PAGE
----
Rocket women, the untold story.
At the time when curiosities about the outer space surfaced, there were not much of computers to do the task of calculating necessary data in propelling men outside the Earth. The lack of digital devices urged NASA to employ humans, mostly women, to do the job.
In the early years of the Jet Propulsion Laboratory (JPL) were women regarded as its computers. They were tasked to do the hefty job of performing calculations needed for the male engineering staff to design rocket engines, calculate trajectories, and related tasks.
These women were the key people in JPL’s first important projects like missiles and satellites, including United States’ first, the Explorer 1. The laboratory soon became part of NASA and so were the women, which were instrumental to the early spaceflight projects of the space station, including the Ranger series of lunar missions and the Mariner missions to Venus and Mars.
Rocket Women (Source: NASA)
With the advent of electronic computers, women at the laboratory were challenged to compete only with their slide rules, logarithmic tables, and simple calculators. This shift enabled them from doing calculations to writing codes – they have become computer programmers from being computers. Eventually, as women are more accommodated to industries, they have become engineers and managers at the lab.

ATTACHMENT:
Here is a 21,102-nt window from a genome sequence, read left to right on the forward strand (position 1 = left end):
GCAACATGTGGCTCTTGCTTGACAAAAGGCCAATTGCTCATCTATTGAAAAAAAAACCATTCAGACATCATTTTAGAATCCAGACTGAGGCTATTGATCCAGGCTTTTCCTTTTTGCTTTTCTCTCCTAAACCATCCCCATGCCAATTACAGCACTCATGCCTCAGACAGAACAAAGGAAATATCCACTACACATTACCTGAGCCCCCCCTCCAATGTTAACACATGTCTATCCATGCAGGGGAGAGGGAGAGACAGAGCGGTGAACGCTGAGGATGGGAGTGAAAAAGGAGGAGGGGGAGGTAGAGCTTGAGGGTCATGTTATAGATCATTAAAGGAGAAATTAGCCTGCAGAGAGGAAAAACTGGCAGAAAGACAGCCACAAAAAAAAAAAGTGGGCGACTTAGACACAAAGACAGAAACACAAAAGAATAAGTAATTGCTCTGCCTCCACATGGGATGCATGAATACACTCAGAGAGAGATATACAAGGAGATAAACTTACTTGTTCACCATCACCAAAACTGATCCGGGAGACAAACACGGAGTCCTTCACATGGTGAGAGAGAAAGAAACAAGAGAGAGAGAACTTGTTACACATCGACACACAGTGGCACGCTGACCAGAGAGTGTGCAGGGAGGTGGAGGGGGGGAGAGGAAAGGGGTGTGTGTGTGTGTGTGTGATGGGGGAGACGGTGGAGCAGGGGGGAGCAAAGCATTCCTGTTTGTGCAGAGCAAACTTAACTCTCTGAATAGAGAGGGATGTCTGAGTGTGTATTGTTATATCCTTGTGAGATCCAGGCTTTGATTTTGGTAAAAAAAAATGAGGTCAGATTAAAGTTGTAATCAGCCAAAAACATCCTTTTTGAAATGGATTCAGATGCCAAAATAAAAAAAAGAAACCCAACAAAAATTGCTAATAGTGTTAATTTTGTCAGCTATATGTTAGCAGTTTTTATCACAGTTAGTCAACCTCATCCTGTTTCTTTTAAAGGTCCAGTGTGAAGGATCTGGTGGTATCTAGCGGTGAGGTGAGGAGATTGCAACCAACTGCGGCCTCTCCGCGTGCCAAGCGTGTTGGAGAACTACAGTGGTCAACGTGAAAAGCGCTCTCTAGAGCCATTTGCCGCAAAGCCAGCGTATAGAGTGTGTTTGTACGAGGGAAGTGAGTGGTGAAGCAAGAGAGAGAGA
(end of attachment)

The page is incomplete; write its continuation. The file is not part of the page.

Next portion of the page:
These stories of the women almost unappreciated at the time they were at the peak are outlined in the book Rise of the Rocket Girls written by Nathalia Holt. She narrated the personal experiences of these women from the inception of JPL almost up to the present day. The book features the essential contributions of women in the development of spaceflight that were not acknowledged in the past.
Rocket Women (Source: Hachette Book Group)
More women in the modern age have become part of NASA’s laboratories especially JPL but history books don’t tell us about their involvements – and that includes the stories of the Rocket Women, the unsung heroes of the Jet Propulsion Laboratory.